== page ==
The new Impreza has a smaller gas tank (14.5 gallons), but with the boosted fuel economy, it still has a potential cruising range of more than 500 miles.
The base 2012 Impreza 2.0i sedan is $17,495. Additional trim levels are Premium and Limited. Add $500 for the 5-door version and $1,000 for the 5-door Sport. I wanted to test the much more rakish and desirable 5-door Sport Limited model; but those are so popular, dealers can’t keep them in stock.
My gracious host at Subaru Pacific had a loaded Limited sedan (MSRP $24,895) ready for me to test. The standard Lineartronic CVT produces the best fuel economy. The sedan is identical to the 5-door/Sport model from the B-pillar forward, so both should have the same driving characteristics.
First, I’d like to state for the record that I’m not a big fan of CVTs. CVTs are a bit buzzy and the mechanical shifts I like to feel when driving are missing. That said, Subaru’s CVT is pretty advanced and civilized. Humming and complaining was reserved for heavy acceleration. However, in normal stop-and-go city traffic and highway speed cruising, the transmission works well and is unobtrusive.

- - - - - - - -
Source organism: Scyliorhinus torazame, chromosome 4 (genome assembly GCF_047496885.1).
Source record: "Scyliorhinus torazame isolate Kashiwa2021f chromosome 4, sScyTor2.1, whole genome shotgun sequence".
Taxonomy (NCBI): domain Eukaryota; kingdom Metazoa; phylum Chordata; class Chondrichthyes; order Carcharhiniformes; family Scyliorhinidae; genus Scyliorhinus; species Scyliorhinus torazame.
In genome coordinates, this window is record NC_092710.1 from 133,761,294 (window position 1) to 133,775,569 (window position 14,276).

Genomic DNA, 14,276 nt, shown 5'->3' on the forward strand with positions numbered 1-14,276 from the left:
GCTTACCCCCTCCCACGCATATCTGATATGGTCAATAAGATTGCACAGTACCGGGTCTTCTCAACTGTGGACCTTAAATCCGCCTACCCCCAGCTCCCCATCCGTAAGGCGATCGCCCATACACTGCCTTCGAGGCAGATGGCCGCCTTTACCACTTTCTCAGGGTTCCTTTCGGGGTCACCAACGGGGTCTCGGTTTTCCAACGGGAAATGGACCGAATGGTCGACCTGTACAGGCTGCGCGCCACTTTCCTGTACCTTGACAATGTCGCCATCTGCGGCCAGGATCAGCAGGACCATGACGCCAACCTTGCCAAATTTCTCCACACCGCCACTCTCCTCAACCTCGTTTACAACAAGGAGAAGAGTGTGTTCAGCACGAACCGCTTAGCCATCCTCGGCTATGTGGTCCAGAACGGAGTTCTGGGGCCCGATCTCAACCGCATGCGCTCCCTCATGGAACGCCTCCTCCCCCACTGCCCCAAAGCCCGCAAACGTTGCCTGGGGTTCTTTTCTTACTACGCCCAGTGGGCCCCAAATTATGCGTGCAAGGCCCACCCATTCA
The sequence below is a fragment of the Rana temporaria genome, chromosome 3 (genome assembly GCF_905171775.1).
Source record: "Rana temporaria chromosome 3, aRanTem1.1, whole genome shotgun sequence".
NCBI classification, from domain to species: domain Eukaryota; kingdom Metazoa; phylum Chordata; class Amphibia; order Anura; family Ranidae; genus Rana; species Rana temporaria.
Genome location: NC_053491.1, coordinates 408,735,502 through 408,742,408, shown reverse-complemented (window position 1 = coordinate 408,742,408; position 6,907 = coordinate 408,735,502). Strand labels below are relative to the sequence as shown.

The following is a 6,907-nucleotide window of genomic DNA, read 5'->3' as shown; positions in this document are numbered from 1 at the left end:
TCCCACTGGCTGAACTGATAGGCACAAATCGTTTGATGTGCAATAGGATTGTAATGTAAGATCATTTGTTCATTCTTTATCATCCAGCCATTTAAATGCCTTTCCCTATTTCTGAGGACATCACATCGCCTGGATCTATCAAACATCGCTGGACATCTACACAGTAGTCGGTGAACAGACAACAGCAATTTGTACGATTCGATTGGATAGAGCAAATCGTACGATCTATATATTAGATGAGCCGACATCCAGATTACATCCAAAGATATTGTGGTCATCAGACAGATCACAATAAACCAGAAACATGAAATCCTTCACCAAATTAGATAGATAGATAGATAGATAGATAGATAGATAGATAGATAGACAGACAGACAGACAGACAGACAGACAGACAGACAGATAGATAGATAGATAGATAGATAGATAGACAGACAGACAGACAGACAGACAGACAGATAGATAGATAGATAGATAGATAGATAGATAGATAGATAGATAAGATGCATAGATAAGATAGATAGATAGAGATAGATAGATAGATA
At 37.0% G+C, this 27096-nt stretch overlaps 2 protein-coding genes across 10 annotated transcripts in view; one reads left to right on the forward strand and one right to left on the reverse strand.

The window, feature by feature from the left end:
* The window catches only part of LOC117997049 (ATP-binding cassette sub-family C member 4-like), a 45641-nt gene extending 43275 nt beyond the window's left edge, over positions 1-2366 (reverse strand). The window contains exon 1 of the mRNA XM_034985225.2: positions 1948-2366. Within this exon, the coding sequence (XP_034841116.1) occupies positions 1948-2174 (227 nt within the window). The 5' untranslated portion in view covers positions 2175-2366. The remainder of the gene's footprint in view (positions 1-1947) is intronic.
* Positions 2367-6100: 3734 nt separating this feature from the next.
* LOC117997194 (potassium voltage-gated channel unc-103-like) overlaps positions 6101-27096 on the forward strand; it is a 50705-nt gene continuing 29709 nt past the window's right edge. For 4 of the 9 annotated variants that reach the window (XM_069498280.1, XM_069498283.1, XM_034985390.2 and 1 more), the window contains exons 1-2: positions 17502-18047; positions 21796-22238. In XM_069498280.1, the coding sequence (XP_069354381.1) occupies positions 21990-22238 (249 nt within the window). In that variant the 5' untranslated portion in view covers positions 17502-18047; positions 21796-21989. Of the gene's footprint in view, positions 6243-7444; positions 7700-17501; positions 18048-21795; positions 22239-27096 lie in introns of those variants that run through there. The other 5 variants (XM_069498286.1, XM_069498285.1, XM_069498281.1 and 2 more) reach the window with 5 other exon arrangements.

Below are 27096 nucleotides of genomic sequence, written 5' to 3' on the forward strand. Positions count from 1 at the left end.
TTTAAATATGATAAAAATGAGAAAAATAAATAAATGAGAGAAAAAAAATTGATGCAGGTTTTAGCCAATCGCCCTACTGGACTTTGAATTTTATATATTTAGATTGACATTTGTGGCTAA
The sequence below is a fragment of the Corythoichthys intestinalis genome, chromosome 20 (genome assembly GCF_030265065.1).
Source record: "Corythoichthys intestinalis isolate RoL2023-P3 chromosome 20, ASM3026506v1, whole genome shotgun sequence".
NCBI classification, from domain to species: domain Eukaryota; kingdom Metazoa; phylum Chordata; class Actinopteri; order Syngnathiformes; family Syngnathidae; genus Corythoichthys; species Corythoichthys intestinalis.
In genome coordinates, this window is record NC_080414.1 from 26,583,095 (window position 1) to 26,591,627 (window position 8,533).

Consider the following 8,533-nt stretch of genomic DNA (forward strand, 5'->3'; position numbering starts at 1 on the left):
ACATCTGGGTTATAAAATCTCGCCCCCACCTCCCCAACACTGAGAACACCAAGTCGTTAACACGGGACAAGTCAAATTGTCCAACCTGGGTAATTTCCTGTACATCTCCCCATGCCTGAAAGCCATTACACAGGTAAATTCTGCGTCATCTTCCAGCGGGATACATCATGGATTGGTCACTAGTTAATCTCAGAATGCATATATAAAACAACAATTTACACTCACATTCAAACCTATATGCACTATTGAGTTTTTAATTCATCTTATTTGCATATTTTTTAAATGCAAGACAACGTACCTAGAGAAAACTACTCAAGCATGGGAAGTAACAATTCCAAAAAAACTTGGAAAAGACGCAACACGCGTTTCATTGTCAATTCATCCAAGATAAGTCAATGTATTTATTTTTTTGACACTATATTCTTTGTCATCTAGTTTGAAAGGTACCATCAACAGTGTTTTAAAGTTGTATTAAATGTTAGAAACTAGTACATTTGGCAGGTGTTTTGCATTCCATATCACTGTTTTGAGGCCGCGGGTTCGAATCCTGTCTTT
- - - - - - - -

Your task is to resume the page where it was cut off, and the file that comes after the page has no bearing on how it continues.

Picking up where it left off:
The Lineartronic’s “M” mode gives the driver the feel and control of a 6-speed automatic. Handsome silver paddle shifters behind the steering wheel engage the fun. The LCD information screen between the analog gauges displays the number corresponding to the “gear” you feel you’re in. Slick stuff, but it’s more of a gimmick than useful. You’ll find yourself just leaving it in Drive and saving the manual mode for a steep decline.
The four-wheel independent suspension with double wishbones in the rear and MacPherson struts up front absorb rough surfaces better than in the past and the overall architecture is 110 pounds lighter (mostly from engine weight) and more rigid. Subaru added some sound-deadening materials that makes the cabin a place where you can hold a normal conversation at highway speeds, even if there is some road noise.
Standard 4-wheel antilock disc brakes (ABS) with Electronic Brake-force Distribution (EBD) grab the wheels with assurance. Some cars in this class are still cutting costs with rear drum brakes. Of course, there are loads of airbags and the standard electronic nannies of traction control (TCS) and vehicle dynamics control (VDC) and the IIHS awarded the 2012 Impreza its Top Safety Pick rating.
Driving the new Impreza is an uncomplicated experience. As I discussed above, it’s not fast, but it is quick off the line which is good for city driving. There is no torque steer, thanks to the AWD and the 50/50 split torque management system. The electric power steering is light and easy, if a bit vague. It tracked dead straight with my hands off the wheel. It also had a great turning radius (34.8 feet) that allowed me to do doughnuts in the Porsche Pacific parking lot.
The little Subie’s low CG and stiffer structure help keep it flat and controlled in corners — this is no Costa Concordia. Visibility was excellent due to a low belt-line and the new higher seating position.